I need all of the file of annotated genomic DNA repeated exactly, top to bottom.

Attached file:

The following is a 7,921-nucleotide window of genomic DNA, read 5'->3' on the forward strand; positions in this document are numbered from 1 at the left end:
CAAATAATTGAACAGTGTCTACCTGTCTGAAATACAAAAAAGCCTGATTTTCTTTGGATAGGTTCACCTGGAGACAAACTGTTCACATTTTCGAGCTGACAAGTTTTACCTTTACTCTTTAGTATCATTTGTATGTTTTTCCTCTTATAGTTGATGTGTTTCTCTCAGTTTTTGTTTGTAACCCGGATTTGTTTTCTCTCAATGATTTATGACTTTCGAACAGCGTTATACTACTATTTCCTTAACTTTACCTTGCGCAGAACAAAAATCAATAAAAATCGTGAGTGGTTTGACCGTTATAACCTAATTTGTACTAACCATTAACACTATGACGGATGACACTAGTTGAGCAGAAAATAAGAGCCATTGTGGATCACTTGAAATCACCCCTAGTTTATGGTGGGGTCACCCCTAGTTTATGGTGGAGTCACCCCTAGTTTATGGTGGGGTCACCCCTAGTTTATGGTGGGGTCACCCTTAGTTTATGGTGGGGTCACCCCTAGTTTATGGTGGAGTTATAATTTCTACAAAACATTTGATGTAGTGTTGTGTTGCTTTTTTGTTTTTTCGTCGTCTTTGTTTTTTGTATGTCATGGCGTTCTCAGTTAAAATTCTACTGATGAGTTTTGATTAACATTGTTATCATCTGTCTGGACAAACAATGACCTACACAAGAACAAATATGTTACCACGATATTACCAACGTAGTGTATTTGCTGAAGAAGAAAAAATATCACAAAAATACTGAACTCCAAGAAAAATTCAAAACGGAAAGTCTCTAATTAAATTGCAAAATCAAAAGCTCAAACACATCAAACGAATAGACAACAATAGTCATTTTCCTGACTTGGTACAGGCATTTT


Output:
The following is a 7,921-nucleotide window of genomic DNA, read 5'->3' on the forward strand; positions in this document are numbered from 1 at the left end:
CAAATAATTGAACAGTGTCTACCTGTCTGAAATACAAAAAAGCCTGATTTTCTTTGGATAGGTTCACCTGGAGACAAACTGTTCACATTTTCGAGCTGACAAGTTTTACCTTTACTCTTTAGTATCATTTGTATGTTTTTCCTCTTATAGTTGATGTGTTTCTCTCAGTTTTTGTTTGTAACCCGGATTTGTTTTCTCTCAATGATTTATGACTTTCGAACAGCGTTATACTACTATTTCCTTAACTTTACCTTGCGCAGAACAAAAATCAATAAAAATCGTGAGTGGTTTGACCGTTATAACCTAATTTGTACTAACCATTAACACTATGACGGATGACACTAGTTGAGCAGAAAATAAGAGCCATTGTGGATCACTTGAAATCACCCCTAGTTTATGGTGGGGTCACCCCTAGTTTATGGTGGAGTCACCCCTAGTTTATGGTGGGGTCACCCCTAGTTTATGGTGGGGTCACCCTTAGTTTATGGTGGGGTCACCCCTAGTTTATGGTGGAGTTATAATTTCTACAAAACATTTGATGTAGTGTTGTGTTGCTTTTTTGTTTTTTCGTCGTCTTTGTTTTTTGTATGTCATGGCGTTCTCAGTTAAAATTCTACTGATGAGTTTTGATTAACATTGTTATCATCTGTCTGGACAAACAATGACCTACACAAGAACAAATATGTTACCACGATATTACCAACGTAGTGTATTTGCTGAAGAAGAAAAAATATCACAAAAATACTGAACTCCAAGAAAAATTCAAAACGGAAAGTCTCTAATTAAATTGCAAAATCAAAAGCTCAAACACATCAAACGAATAGACAACAATAGTCATTTTCCTGACTTGGTACAGGCATTTT